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« Reply #9 on: December 15, 2010, 02:04:32 PM »

Gus, The gm coaches were built and designed for bias ply tires Not Radials, most any Gm or Gmc will drive a lot better with about 6 degrees of caster. now on the 4104's you can not adjust the caster at all. but the 4106, 4107, 4108, 4903, 4905 and H8H you can adjust the caster. the reason for the need for more caster than when built is the tires, radials have what is referred as radial lag that the bias ply's do not have as much of.

Now on to your steering play

the Sheppard power steering gear boxes do not have a adjustment like some other gear boxes do although it does look like the same nut and shaft this does not adjust any play out at all.

I would start by looking at the steering bevel box which can be shimmed to take out too much free play

the next item I would inspect closely is the prop shaft from the bevel box to the steering gear box quite often the splines will wear and it does not take much wear to make for a lot of free play

and as far as I know most all stone bennett shifter used in our coaches are air over electric and if you get in that situation again all you need to do is push/pull the shifter rod coming out of the control box attached to the transmission toward the back of the bus until it is in neutral and it will start

Hope this helps

Chris
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gus
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« Reply #10 on: December 15, 2010, 05:30:49 PM »

After reading the manual V730 Larry gave me it appears that shifting to Neutral by hand at the trans is not that difficult if reachable. It was bitterly cold and windy the day of my experience and I just didn't want to mess with it since I wasn't sure it should be done. Now I know!!

It is a mystery to me why it isn't straight electric? I see no reason for air being involved at all since wiring is already there?

The steering feels to me as if all the play is from the wheel to the box but I haven't had time to check it out yet. I didn't know about Jefferson working on it until today. They should know their stuff but I can't imagine any steering with that much play. One learns to move the wheel back and forth constantly to maintain an average course, but in tight construction zone situations it is pretty interesting!! I expected it to be tight like most PS vehicles, the slack sort of caught me by surprise.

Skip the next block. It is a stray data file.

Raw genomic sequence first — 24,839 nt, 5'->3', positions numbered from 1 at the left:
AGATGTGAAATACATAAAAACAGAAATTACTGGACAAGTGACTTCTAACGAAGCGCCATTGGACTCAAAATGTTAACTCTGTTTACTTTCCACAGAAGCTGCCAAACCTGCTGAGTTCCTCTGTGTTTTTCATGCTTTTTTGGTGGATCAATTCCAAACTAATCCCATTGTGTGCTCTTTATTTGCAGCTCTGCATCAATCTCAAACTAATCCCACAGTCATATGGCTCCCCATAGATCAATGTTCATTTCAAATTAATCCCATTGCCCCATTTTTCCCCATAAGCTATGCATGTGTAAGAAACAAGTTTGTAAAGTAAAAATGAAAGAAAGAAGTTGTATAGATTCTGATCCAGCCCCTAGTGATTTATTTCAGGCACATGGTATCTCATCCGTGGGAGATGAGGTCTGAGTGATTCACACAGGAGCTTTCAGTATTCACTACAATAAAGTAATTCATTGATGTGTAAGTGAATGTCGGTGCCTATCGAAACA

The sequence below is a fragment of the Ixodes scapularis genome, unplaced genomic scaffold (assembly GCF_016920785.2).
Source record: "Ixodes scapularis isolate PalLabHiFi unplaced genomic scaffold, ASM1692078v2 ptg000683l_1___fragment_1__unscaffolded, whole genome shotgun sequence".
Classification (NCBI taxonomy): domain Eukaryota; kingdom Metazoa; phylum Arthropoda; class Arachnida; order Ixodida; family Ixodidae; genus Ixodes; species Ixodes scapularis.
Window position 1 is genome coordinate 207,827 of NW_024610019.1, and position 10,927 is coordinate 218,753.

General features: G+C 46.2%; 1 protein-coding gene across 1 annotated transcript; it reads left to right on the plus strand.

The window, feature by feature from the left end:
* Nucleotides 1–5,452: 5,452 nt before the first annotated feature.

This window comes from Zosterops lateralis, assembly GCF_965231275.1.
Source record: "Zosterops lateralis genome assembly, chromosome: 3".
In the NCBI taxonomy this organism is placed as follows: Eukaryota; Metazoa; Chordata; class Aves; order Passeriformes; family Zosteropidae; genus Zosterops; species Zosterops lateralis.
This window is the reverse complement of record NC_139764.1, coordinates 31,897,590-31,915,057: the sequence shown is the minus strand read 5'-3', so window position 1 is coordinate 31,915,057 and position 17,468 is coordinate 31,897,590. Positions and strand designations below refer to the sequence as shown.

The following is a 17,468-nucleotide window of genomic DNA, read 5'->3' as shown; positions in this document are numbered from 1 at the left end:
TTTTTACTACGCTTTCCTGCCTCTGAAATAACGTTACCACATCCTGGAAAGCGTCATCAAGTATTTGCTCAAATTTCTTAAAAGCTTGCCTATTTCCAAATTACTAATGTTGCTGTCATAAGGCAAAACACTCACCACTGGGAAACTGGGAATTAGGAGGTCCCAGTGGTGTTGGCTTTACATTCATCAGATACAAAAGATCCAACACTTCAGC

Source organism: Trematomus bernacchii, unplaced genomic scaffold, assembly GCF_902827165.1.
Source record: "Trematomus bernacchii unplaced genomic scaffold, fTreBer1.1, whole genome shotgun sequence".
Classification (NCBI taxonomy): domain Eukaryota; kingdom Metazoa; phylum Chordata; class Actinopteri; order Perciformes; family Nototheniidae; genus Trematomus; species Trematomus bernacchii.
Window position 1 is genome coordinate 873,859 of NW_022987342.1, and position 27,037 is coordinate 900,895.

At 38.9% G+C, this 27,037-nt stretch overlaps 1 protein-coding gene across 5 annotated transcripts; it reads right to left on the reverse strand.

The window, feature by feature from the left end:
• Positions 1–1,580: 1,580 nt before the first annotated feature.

Ned,

Where is Jack's and what is Huggy (a bus I presume)?

Again, thanks to all for the responses. Christy and Larry are the greatest, I had a great time with them even with all the hectic times getting the bus ready for the trip home.
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Ash Flat, AR
Christyhicks
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« Reply #11 on: December 15, 2010, 06:15:58 PM »

Ahhhhh, Get out of here Gus!  Embarrassed hahahahaha

Actually, if I had done one HALF of the interesting stuff in my life that you've done. . . .I'd be mighty proud!  Only crashed ONE plane  Roll Eyes. . . hahahaha, you crack me up!   Cheesy

We did have a great time and wish it hadn't been so hectic and cold. .. next time buy a bus from us in the Summer so we can take our time and relax outside instead of chattering our teeth.  It's crazy. . we had insulated coveralls hanging right inside the office there, and yet like a fool, I'm laying down in the ice cold gravel shaking like a Quaker!  Afterwards I thought, "Boy, that was dumb!"

As it was, an hour after you left, we were out the door to go to the hospital to wait for the new grandbaby, so you'd have been all by yourself at the house anyway.. . . well, you and Dallas (the cat, not the OTHER Dallas, ha ha).  He would have LOVED to have kept you company!  Have a great evening!  Christy
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uncle ned
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« Reply #12 on: December 15, 2010, 06:50:23 PM »




Gus 

Jacks is where all good busnuts congregate for new years. More bull is spilt there than any where in the world.

"HUGGY" is a 4104#172   6v92 & v730   power steering tilt wheel and where more bull comes from.

except from nc bob.

uncle ned
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Barn Owl
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« Reply #13 on: December 15, 2010, 09:39:29 PM »

Quote
Gus, somebody has the Stone/Bennett wired wrong when wired right you can not shut the engine off unless in neutral

That is how it should work, no shut down until in neutral.

Quote
the Sheppard power steering gear boxes do not have a adjustment

Correct

Even in a new box, because of the internal design of that box, there will always be a little play. There is an internal valve that has to move before the output shaft starts to move. Because of the normal play in that box, everything else has to be very tight or you will experience more play than you would like. If you still have the original wheel (like I do) the large diameter creates a perception of a lot more play than if you had a smaller diameter steering wheel. The large wheel was needed with manual steering but not with power steering. A modern normal sized wheel will help, and most people do make the change. So instead of a 6" swing, you might only have 3". I think mine has about four to six inches of play but my bus doesn't wander. I agree that it might be helped with the proper alignment.
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« Reply #14 on: December 16, 2010, 06:27:33 AM »

I fixed a major wander issue with my bus that has Sheppard steering by re-centering  the steering box.  It has to be dead centered with the front wheels straight.  You adjust the drag link length to adjust.  You can check easily by putting the steer wheels deal straight and looking at the pitman arm - it should be dead in line with the steering box body. 

Not saying you have a wander issue, but I was back and forth on the wheel a ton before I did this, and now the bus tracks a lot better, far less steering input required.  My drag link was about an inch too long.

brian